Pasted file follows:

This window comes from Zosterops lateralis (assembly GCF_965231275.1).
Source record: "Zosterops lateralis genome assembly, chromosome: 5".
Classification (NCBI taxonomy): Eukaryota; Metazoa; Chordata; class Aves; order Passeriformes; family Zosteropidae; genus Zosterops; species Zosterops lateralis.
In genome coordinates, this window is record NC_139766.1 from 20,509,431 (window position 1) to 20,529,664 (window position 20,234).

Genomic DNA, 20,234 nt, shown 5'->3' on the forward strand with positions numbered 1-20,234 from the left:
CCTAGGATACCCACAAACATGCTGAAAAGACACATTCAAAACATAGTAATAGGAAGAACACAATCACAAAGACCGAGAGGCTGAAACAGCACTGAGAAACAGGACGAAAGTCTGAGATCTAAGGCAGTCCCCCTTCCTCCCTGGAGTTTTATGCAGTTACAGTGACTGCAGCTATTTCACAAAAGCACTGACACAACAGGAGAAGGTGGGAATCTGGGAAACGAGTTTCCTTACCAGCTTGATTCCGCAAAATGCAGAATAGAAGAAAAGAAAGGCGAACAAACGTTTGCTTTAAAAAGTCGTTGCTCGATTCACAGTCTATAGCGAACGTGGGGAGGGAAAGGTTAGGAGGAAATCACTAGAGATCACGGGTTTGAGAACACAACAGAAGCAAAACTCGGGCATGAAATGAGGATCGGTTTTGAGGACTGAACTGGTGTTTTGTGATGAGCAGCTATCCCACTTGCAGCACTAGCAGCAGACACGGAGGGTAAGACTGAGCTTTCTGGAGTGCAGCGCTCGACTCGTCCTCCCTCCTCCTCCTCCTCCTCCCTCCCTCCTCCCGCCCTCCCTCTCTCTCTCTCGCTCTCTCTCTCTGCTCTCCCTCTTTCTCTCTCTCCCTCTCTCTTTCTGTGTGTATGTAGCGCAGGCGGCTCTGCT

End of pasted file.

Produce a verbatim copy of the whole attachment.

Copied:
This window comes from Zosterops lateralis (assembly GCF_965231275.1).
Source record: "Zosterops lateralis genome assembly, chromosome: 5".
Classification (NCBI taxonomy): Eukaryota; Metazoa; Chordata; class Aves; order Passeriformes; family Zosteropidae; genus Zosterops; species Zosterops lateralis.
In genome coordinates, this window is record NC_139766.1 from 20,509,431 (window position 1) to 20,529,664 (window position 20,234).

Genomic DNA, 20,234 nt, shown 5'->3' on the forward strand with positions numbered 1-20,234 from the left:
CCTAGGATACCCACAAACATGCTGAAAAGACACATTCAAAACATAGTAATAGGAAGAACACAATCACAAAGACCGAGAGGCTGAAACAGCACTGAGAAACAGGACGAAAGTCTGAGATCTAAGGCAGTCCCCCTTCCTCCCTGGAGTTTTATGCAGTTACAGTGACTGCAGCTATTTCACAAAAGCACTGACACAACAGGAGAAGGTGGGAATCTGGGAAACGAGTTTCCTTACCAGCTTGATTCCGCAAAATGCAGAATAGAAGAAAAGAAAGGCGAACAAACGTTTGCTTTAAAAAGTCGTTGCTCGATTCACAGTCTATAGCGAACGTGGGGAGGGAAAGGTTAGGAGGAAATCACTAGAGATCACGGGTTTGAGAACACAACAGAAGCAAAACTCGGGCATGAAATGAGGATCGGTTTTGAGGACTGAACTGGTGTTTTGTGATGAGCAGCTATCCCACTTGCAGCACTAGCAGCAGACACGGAGGGTAAGACTGAGCTTTCTGGAGTGCAGCGCTCGACTCGTCCTCCCTCCTCCTCCTCCTCCTCCCTCCCTCCTCCCGCCCTCCCTCTCTCTCTCTCGCTCTCTCTCTCTGCTCTCCCTCTTTCTCTCTCTCCCTCTCTCTTTCTGTGTGTATGTAGCGCAGGCGGCTCTGCT